This week has seen me hit 5.5 months post SCAD and Heart Attack!!
I have written about my MUGA Scan and short hospital stay in August but wanted to share a little more information about what I undersent and have learnt since then.
After receiving the brilliant news on 3rd July that my heart function had normalised and was pumping at 62% we had a small set back at the beginning of August when I experienced chest pain that didn’t seem to budge, of course this was exasperated by anxiety concerning another possible heart issue – thankfully my Cardiologist and the amazing medical team at Providence Medical Centre knew my history and proceeded to set mine and their minds at rest.
I underwent some heart scans prior to returning to my ward for a burger with fries, a can of coke, chocolate chip cookie and ice-cream…..bazaar to be eating in the Cardiac Ward however, it was for a cause. As I had been injected with contrast dye, I needed to eat a fatty meal for the next set of scans to fully work.
The next step was a stress test – this was no ordinary treadmill stress test. For me, it was a Chemical Stress Test with me seated in a comfy recliner. I was injected with medication that speed up my heart rate and dilated the arteries in just the same way your body reacts during exercise. I was instructed to sit still, was covered in monitors and warned that once the chemical makes its way around my body, I would literally have my breath taken away as I would during hard exercise. It was crazy, surprising
and I can assure you no kilograms were lost during this type of ‘exercise’. While the scan is being taken, the medical team are monitoring and are able to see any ‘cold spots’ in both the heart and arteries.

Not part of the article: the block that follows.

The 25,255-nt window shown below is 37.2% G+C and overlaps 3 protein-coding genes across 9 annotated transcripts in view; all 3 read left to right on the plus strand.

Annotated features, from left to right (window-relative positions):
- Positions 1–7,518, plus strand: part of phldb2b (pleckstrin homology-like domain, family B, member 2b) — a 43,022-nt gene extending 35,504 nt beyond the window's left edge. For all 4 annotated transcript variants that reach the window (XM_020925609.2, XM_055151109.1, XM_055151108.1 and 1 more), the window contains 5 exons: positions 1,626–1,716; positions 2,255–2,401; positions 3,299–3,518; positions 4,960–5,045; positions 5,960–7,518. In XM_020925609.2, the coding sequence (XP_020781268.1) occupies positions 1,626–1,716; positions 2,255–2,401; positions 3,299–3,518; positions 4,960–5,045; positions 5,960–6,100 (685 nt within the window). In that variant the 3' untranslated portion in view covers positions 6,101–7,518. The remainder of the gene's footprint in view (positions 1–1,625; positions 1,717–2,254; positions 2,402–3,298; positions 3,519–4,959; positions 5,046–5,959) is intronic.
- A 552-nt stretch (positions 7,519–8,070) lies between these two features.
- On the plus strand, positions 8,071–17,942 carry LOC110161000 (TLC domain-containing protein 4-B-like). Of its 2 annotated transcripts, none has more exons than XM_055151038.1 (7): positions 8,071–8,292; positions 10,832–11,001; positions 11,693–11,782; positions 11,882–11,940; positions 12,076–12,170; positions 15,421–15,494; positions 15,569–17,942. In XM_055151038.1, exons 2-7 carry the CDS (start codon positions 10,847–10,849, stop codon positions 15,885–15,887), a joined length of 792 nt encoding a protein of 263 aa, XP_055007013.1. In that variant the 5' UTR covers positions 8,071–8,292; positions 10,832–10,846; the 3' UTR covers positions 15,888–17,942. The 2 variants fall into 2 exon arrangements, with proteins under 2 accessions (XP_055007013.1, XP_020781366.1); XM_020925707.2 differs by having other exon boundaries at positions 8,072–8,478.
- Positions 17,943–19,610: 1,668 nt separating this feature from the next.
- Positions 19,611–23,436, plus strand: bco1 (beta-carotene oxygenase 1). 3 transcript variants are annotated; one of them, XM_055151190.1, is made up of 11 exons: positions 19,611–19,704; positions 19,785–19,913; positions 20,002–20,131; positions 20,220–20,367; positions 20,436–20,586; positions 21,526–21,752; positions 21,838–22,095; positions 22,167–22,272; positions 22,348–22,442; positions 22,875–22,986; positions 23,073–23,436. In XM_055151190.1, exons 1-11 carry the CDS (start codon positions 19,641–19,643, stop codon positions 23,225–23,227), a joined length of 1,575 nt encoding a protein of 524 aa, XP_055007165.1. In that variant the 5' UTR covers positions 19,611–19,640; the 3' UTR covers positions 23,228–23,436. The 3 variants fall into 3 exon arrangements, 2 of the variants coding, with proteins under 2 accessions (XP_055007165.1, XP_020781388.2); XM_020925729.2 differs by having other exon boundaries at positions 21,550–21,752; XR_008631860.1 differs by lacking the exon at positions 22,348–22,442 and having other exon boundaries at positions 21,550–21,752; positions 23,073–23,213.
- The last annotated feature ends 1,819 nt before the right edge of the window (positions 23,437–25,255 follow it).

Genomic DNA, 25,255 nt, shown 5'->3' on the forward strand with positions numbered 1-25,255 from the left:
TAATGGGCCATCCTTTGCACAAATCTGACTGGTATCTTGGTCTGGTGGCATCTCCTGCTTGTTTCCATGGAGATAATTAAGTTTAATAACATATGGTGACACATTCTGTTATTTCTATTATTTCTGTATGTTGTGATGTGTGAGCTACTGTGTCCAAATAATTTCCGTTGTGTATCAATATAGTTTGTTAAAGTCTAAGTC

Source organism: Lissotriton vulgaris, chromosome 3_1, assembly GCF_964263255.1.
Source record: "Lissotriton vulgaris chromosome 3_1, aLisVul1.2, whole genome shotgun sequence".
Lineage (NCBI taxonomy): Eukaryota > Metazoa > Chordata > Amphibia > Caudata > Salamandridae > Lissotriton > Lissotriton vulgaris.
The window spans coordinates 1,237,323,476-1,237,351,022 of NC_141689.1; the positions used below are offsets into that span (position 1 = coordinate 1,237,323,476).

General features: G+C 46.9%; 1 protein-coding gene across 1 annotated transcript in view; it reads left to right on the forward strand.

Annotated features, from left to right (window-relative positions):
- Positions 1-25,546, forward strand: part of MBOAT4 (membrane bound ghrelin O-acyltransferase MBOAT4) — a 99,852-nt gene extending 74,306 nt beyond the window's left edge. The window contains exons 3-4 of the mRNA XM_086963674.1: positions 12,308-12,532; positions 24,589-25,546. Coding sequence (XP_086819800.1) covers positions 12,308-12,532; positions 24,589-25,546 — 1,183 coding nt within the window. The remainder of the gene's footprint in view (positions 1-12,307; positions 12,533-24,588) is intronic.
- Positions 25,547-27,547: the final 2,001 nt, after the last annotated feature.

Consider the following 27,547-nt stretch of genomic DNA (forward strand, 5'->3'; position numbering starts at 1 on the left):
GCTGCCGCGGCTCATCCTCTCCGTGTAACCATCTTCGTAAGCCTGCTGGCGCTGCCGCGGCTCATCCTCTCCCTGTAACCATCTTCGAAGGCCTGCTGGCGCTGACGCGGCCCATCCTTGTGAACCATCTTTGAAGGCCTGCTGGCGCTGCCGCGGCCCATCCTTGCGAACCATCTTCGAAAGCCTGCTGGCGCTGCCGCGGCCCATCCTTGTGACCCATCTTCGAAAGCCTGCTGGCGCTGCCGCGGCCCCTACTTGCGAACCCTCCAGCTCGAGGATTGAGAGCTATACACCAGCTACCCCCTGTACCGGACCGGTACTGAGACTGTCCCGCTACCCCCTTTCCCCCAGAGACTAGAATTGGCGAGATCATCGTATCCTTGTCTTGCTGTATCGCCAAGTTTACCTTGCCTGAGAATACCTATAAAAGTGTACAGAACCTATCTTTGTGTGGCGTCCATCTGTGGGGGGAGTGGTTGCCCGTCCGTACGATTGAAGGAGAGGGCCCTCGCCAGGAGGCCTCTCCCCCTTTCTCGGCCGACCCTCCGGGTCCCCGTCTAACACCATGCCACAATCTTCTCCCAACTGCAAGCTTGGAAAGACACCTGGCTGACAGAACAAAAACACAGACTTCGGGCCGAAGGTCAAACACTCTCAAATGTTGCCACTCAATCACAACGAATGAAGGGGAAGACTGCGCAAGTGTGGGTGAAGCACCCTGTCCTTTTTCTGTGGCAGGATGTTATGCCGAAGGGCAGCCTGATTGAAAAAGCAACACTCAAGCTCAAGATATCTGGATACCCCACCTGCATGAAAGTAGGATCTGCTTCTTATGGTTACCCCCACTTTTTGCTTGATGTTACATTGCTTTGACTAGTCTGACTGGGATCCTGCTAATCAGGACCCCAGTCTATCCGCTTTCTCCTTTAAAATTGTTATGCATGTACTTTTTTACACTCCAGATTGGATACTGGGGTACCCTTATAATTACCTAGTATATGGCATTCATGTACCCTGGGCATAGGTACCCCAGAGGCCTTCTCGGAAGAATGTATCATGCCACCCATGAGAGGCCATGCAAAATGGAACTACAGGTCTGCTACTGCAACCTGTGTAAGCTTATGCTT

The results were all clear, my heart and arteries were functioning exactly as they should, and the diagnosis was residual chest cavity inflammation – GREAT NEWS!
Since this little scare, my mind has taken a complete reset. Not only do I have a healthy and fully functioning heart, my mind is clear and not frightened. The percentage for reoccurrence of SCAD is different on every research undertaken but ranges between 10-30%. Upon my initial diagnoses, this scarred me greatly, however, the numbers are in my favour and I am not going to live in fear of something that may never happen.
Life is for living and we can only control what we can. My exercise routine is slow but I am back exercising every day, whether it be a 30 minute walk on the treadmill, 30 minutes on the spin bike or golf I know that for my mind and heart, this is what I need to do. Would I love to be crossfitting – absolutley….but I won’t.